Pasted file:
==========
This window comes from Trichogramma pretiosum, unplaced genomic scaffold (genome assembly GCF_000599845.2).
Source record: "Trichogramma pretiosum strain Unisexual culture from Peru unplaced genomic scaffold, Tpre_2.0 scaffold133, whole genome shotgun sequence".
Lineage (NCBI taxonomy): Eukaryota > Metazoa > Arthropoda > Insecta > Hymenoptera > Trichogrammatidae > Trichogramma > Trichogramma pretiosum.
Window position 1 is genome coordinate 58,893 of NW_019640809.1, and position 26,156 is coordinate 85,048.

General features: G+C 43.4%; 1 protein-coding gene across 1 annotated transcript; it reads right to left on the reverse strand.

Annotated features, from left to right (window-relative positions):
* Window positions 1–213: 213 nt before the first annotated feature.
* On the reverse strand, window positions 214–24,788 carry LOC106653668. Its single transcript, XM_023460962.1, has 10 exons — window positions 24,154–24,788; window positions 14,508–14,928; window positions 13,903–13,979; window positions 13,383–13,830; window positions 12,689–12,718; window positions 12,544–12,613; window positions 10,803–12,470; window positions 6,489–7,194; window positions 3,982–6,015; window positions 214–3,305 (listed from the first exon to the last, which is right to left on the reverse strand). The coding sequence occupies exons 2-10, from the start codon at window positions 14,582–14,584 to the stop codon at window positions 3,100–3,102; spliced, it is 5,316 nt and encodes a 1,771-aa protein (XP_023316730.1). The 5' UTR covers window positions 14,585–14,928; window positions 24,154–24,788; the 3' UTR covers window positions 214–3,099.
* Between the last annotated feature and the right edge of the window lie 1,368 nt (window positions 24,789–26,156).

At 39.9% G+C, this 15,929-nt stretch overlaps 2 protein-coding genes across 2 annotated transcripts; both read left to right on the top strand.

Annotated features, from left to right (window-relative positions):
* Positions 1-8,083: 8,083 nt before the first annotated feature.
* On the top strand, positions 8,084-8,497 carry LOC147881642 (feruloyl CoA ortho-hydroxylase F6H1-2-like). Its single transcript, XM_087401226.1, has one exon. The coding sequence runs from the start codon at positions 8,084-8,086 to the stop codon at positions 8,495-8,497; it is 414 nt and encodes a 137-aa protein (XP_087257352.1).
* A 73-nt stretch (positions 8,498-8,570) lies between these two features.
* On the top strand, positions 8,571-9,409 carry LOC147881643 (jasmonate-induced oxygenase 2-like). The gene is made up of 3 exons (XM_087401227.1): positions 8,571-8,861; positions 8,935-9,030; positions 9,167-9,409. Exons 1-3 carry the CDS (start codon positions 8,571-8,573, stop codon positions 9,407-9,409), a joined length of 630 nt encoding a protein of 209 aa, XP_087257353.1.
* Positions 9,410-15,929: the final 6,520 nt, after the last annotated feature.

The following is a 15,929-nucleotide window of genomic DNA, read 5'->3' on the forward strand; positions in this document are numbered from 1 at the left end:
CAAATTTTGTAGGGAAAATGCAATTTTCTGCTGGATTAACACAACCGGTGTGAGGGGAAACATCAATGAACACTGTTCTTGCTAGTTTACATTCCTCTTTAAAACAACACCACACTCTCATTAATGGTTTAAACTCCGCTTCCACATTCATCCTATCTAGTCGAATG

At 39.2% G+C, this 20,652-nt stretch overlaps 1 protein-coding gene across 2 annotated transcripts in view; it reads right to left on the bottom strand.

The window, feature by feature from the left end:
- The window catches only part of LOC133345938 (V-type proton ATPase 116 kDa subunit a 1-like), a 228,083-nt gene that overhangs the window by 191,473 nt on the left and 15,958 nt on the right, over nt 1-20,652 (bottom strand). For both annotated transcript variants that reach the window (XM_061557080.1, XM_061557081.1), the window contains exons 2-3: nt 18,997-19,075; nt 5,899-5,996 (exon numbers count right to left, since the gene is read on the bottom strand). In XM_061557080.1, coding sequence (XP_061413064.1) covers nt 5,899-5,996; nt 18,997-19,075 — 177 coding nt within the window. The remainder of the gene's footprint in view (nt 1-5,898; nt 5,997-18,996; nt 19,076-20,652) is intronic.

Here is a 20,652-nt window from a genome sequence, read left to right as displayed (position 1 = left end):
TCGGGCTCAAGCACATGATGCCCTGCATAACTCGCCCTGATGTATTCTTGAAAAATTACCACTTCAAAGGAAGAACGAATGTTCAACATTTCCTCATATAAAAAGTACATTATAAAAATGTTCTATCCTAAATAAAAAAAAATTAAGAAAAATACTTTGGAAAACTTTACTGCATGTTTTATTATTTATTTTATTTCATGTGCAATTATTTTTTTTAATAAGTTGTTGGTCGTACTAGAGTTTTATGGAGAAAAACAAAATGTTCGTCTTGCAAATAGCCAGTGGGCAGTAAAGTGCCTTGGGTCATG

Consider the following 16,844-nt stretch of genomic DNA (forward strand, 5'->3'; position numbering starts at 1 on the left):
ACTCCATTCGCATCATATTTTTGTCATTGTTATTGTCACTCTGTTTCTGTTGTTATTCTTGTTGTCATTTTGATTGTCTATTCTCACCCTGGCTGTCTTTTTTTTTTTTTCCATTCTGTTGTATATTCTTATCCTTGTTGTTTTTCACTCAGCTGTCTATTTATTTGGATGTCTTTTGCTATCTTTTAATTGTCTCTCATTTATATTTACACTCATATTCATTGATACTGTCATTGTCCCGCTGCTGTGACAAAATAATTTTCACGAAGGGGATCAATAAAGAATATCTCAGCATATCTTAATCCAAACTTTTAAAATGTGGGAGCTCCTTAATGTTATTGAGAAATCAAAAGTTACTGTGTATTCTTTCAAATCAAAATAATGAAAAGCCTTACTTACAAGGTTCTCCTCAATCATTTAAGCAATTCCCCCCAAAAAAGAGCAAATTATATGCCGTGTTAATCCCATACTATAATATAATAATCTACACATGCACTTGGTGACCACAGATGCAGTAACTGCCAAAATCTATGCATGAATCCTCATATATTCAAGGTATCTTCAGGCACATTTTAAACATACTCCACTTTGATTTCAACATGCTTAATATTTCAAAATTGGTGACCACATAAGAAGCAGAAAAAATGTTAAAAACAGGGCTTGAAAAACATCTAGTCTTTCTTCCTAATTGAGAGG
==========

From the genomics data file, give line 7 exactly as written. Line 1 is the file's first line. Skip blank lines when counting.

* Window positions 1–213: 213 nt before the first annotated feature.